Oh my god I forgot to add swap to my install. No wonder I'm having memory issues 😅

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    If you actually need the swap, you indeed have memory issues.
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    Why would you really need swap with a fairly decent computer?
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    @jonas-w s2disk and s2both ?

    Or.. you know... preferring a computer slowing down over OOMKilling your apps with unsaved state
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    @netikras yes but he said he has memory issues which means he hasn't enough RAM to run some programs. I think my swap only gets used for s2disk or s2both.
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    @jonas-w: Why would you really need swap

    @jonas-w: which means he hasn't enough RAM to run some programs

    Doesn't that kind of answer your own question...?

    Also, swap is not used to run programs. Programs can only run on RAM.
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    I only find compelling arguments to USE swap memory, regardless of whether used as a booster or a stopgap measure. I did create a swap partition for my Linux laptop 4 years ago, but I didn't know it was adjustable (see this article: https://linuxhint.com/swap_memory_l...). It looks like it may be interesting to alter those settings periodically to cache "old memory" every now and then
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    > It enhances the overall performance of your system.

    It does not. On the contrary - it slows down the machine considerably

    > to cache "old memory" every now and then

    That's a performance hit. You'd have to wait until those swapped pages are read back from the disk (HDD?) and loaded into RAM before a process could use them. And these pages aren't loaded all at once -- Linux only loads pages that the process is trying to actually access (with some read-ahead caching), which means your apps, that are even partially swapped-out, will be ssslllooooooowwwwwwww. Why would you want that?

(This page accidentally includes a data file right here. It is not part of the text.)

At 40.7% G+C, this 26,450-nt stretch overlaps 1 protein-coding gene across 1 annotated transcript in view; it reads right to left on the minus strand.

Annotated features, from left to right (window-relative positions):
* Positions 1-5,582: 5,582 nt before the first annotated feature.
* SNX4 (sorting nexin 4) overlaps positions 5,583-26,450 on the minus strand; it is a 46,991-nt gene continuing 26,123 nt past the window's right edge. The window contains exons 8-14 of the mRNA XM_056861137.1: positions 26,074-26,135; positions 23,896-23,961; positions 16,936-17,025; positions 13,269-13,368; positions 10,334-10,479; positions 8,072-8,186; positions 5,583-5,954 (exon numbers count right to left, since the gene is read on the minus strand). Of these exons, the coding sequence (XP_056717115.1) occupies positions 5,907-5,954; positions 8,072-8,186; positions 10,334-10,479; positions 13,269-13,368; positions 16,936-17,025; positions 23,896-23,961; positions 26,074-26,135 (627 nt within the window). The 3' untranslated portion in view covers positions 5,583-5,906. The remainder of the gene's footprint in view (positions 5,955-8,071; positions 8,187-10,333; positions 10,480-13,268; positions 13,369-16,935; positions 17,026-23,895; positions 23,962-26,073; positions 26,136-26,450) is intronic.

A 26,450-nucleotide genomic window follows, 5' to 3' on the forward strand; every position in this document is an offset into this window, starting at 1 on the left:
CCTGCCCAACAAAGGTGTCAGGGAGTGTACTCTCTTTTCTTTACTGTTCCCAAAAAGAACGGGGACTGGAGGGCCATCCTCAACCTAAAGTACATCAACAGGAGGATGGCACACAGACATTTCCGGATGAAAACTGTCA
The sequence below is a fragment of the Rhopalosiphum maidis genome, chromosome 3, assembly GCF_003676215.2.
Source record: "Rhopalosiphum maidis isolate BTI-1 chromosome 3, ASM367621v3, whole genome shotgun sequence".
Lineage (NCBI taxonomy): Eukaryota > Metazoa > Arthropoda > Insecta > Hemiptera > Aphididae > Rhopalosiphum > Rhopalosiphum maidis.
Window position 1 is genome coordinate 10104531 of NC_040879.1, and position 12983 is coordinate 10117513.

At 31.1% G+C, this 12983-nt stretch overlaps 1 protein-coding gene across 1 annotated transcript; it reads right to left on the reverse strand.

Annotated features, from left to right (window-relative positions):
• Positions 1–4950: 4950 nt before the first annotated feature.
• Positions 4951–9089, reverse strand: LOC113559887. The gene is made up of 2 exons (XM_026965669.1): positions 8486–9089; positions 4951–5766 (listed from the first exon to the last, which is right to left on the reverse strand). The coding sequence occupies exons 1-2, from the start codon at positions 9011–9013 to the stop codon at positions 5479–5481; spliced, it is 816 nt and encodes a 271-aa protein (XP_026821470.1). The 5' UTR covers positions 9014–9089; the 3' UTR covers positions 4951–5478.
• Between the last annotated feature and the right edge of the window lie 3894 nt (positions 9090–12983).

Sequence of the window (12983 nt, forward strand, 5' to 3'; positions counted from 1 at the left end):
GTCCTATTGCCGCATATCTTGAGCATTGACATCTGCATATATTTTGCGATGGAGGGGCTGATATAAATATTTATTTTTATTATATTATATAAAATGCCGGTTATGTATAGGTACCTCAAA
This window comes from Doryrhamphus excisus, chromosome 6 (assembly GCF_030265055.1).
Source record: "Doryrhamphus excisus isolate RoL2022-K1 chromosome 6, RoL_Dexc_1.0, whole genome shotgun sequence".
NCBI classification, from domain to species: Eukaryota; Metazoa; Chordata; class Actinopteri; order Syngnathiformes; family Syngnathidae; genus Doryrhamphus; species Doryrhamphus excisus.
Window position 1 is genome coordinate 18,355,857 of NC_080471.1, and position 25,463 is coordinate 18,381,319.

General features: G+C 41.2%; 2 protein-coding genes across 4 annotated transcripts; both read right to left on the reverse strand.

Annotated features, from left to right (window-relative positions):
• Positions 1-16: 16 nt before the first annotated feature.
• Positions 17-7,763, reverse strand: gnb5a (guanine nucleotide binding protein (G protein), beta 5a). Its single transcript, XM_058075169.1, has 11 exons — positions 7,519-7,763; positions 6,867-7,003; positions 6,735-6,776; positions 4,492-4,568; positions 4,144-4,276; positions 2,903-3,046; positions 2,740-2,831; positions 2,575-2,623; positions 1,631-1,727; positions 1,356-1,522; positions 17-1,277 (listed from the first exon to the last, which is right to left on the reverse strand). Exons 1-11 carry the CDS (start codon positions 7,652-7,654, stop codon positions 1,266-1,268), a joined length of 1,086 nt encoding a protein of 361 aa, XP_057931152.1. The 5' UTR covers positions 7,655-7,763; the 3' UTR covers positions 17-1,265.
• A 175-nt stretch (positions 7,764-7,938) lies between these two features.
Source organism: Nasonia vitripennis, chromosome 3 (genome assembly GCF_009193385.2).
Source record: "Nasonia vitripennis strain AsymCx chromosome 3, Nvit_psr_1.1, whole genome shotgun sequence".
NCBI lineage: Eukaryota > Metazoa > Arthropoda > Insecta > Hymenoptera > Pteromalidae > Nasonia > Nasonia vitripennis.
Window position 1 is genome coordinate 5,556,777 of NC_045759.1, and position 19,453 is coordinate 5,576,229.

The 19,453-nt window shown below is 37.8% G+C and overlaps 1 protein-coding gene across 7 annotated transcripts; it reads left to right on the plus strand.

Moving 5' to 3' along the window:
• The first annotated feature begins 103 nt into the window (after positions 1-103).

I ONLY use swap for my personal devices - NEVER on servers/containers. And only to use as a storage for hibernation or a failsafe mechanism for unanticipated high usage of RAM. Should such an event happen, I swapoff and swapon back immediately after I stabilize mem usage to fit it all on RAM.
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    Why do you need swap?

    I agree with @jonas-w and @netikras — it’s a great stopgap when you need it, but it’s just a safety net.
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    Okay, so to everyone here, this was apparently a sensitive subject. I'm no expert on the internals of Linux, but from what I've found on the internet swap is a crucial part of modern Linux distros to ensure they run smoothly. In my case I'm often touching the 16 GB line (as much RAM as I've got) and it causes my computer to freeze and become sluggish. So therefore I assumed I need swap. Perhaps it's not necessary and if so, please tell me. But from my research I need it.

    @netikras @Root @webketje @jonas-w @Oktokolo
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    @ScriptCoded If you're hitting actual USED ram limits of 16GB - then yes, you need swap. If there still are some gigs in buff/cache or available or free columns of `free -h` output - you may not need it.

    Crucial -- that's a big fat NO. Swap ALWAYS slows down the machine. It's recommended to disable swap altogether in servers, more so on container hosts. For workstations, where the load/mem usage pattern is very unpredictable, having swap makes sense. Actually using swap will save your PC from crashes (some of them), but will cause your machine to run slower
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    @ScriptCoded Swap is needed when running software uses more RAM than is actually installed. So if you are that sort of person, who likes to have _all_ the applications running all the time despite only using a few of them, swap might actually work well for you as it allows you to keep opening more and more opplications and files as long as you aren't actually using them all at the same time.

    And the kernel might or might not let applications allocate more than the combined physical and swap memory depending on whether overcommiting¹ is enabled (it normally is, but within limits²).

    So normally, you want to have a reasonably-sized swap available - but not actually using it.


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    Maybe turn down the volume of the discussion a bit.....